Studies show that large numbers of young Americans are not fully engaged—intellectually or otherwise—in the teaching and learning enterprise. As many as half of all high school students find their classes boring, and substantial majorities see no particular reason to get good grades in school or to refrain from cheating on tests. Disengagement also extends to activities fundamental to democratic society, such as voting and keeping up with current events. Service-learning has proved to be a powerful antidote to student disengagement, in addition to offering the following benefits:
- Reinforces and extends the standards-based reform movement by providing real-life context for learning and giving students a sense of the practical importance of what they are learning in school
- Builds on students’ willingness to become involved in service while adding an academic component to the service
- Contributes to young people’s personal and career development
The National Commission on Service-Learning challenges the country to ensure that every child in a primary and secondary school participates in quality service-learning every year as an integral and essential part of the American education experience. The Commission makes four specific recommendations to achieve the broad goal of making service-learning a universal experience in American public schools: Reclaim the public purpose of education by expanding the definition of student achievement to include students’ community contributions; increase policy, program and financial supports for service-learning in K-12 education; develop a comprehensive system of professional development regarding service-learning; and provide meaningful leadership roles for youth in all aspects of service-learning. The results of this comprehensive study can be explored in greater detail in the Commission’s full report, which is available on their site.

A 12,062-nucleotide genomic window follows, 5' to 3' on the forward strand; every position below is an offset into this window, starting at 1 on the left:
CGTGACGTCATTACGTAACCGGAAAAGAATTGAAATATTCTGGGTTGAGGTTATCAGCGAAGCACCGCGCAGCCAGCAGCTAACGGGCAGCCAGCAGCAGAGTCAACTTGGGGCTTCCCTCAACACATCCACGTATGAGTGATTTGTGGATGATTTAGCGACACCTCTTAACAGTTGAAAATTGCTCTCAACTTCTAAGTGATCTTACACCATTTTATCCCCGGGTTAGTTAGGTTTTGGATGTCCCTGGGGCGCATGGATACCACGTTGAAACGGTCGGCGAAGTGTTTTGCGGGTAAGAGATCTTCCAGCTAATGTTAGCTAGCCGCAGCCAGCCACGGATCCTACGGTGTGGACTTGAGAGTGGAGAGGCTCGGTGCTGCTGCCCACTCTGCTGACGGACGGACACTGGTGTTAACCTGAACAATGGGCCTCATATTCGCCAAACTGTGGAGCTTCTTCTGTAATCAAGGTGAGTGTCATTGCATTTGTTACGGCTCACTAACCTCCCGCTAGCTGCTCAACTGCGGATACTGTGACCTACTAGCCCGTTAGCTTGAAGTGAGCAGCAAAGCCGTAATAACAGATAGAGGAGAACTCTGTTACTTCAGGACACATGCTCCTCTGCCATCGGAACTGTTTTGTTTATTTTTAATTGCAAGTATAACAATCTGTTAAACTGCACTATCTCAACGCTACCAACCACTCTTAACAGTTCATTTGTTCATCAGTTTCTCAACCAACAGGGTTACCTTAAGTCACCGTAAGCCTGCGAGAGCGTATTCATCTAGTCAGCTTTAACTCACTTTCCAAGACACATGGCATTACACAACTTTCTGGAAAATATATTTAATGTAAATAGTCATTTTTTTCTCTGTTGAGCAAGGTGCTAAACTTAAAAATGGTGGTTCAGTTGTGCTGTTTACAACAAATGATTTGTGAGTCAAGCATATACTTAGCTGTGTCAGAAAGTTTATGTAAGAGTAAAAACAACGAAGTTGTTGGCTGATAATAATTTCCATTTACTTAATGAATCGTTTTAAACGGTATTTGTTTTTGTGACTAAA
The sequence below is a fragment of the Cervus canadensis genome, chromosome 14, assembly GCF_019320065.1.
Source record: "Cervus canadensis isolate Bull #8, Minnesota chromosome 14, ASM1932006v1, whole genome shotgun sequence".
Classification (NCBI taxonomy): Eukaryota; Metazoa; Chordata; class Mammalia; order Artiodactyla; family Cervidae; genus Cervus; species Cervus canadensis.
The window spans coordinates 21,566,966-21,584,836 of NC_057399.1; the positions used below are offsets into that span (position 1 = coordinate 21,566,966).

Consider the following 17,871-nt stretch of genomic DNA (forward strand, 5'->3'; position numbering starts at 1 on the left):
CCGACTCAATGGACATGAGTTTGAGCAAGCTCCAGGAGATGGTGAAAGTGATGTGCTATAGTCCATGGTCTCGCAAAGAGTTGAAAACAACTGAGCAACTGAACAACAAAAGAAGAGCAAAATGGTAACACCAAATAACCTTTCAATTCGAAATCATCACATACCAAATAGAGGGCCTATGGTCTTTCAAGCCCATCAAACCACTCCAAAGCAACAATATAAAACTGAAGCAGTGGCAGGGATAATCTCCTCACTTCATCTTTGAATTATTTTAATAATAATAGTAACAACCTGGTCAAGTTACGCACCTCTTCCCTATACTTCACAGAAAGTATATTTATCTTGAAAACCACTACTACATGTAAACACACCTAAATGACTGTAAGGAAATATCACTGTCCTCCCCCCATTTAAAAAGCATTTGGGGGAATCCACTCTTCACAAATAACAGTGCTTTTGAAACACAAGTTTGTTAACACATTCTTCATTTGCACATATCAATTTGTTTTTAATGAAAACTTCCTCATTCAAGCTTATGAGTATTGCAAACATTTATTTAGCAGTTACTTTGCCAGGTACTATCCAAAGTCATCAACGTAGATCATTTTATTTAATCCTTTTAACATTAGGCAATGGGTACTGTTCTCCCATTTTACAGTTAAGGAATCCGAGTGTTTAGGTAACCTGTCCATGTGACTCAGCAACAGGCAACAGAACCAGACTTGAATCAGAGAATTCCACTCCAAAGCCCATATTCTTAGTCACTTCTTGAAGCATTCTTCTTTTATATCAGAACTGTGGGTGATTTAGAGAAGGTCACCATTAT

About The National Commission On Service-Learning
In 2000, the W. K. Kellogg Foundation, a longtime supporter of service-learning, appointed the National Commission on Service-Learning to study the current state of this practice in American schools. The Commission, chaired by former United States Senator John Glenn and co-sponsored by the John Glenn Institute for Public Service and Public Policy at The Ohio State University, consists of 18 education, government, and community leaders. These leaders spent a year reviewing research data, visiting schools, and questioning students, teachers, and other advocates in order to understand the prevalence and practice of service-learning.
The National Commission on Service-Learning is coordinated and staffed by EDC. The Commission is one component of the Learning In Deed initiative, a comprehensive four-year effort to expand high-quality service-learning in K-12 education. Other parts of the Learning In Deed initiative include a five-state demonstration project, a research network, and a national partnership of practitioners.
Originally published on February 1, 2002